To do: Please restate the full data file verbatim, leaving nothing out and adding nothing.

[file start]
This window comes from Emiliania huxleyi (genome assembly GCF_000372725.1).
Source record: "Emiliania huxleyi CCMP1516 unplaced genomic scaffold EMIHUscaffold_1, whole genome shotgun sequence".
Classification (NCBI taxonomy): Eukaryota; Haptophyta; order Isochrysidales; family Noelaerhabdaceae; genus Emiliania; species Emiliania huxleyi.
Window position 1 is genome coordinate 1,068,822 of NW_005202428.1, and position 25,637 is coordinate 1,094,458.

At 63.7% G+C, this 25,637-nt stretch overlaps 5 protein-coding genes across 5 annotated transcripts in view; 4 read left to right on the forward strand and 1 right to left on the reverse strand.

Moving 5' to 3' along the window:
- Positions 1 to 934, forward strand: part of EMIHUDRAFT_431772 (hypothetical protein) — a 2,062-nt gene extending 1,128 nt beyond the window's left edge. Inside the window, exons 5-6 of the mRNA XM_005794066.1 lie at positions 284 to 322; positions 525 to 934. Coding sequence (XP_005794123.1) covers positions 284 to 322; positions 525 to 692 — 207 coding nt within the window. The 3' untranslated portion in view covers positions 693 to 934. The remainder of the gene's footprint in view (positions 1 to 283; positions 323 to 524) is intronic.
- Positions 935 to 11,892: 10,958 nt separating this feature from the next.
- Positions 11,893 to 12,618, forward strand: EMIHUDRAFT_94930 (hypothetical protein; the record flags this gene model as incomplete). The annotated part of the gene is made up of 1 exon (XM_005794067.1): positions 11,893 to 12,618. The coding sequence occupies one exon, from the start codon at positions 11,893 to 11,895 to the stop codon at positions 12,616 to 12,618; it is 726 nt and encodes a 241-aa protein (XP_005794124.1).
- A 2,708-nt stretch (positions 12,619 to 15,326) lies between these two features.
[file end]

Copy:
This window comes from Emiliania huxleyi (genome assembly GCF_000372725.1).
Source record: "Emiliania huxleyi CCMP1516 unplaced genomic scaffold EMIHUscaffold_1, whole genome shotgun sequence".
Classification (NCBI taxonomy): Eukaryota; Haptophyta; order Isochrysidales; family Noelaerhabdaceae; genus Emiliania; species Emiliania huxleyi.
Window position 1 is genome coordinate 1,068,822 of NW_005202428.1, and position 25,637 is coordinate 1,094,458.

At 63.7% G+C, this 25,637-nt stretch overlaps 5 protein-coding genes across 5 annotated transcripts in view; 4 read left to right on the forward strand and 1 right to left on the reverse strand.

Moving 5' to 3' along the window:
- Positions 1 to 934, forward strand: part of EMIHUDRAFT_431772 (hypothetical protein) — a 2,062-nt gene extending 1,128 nt beyond the window's left edge. Inside the window, exons 5-6 of the mRNA XM_005794066.1 lie at positions 284 to 322; positions 525 to 934. Coding sequence (XP_005794123.1) covers positions 284 to 322; positions 525 to 692 — 207 coding nt within the window. The 3' untranslated portion in view covers positions 693 to 934. The remainder of the gene's footprint in view (positions 1 to 283; positions 323 to 524) is intronic.
- Positions 935 to 11,892: 10,958 nt separating this feature from the next.
- Positions 11,893 to 12,618, forward strand: EMIHUDRAFT_94930 (hypothetical protein; the record flags this gene model as incomplete). The annotated part of the gene is made up of 1 exon (XM_005794067.1): positions 11,893 to 12,618. The coding sequence occupies one exon, from the start codon at positions 11,893 to 11,895 to the stop codon at positions 12,616 to 12,618; it is 726 nt and encodes a 241-aa protein (XP_005794124.1).
- A 2,708-nt stretch (positions 12,619 to 15,326) lies between these two features.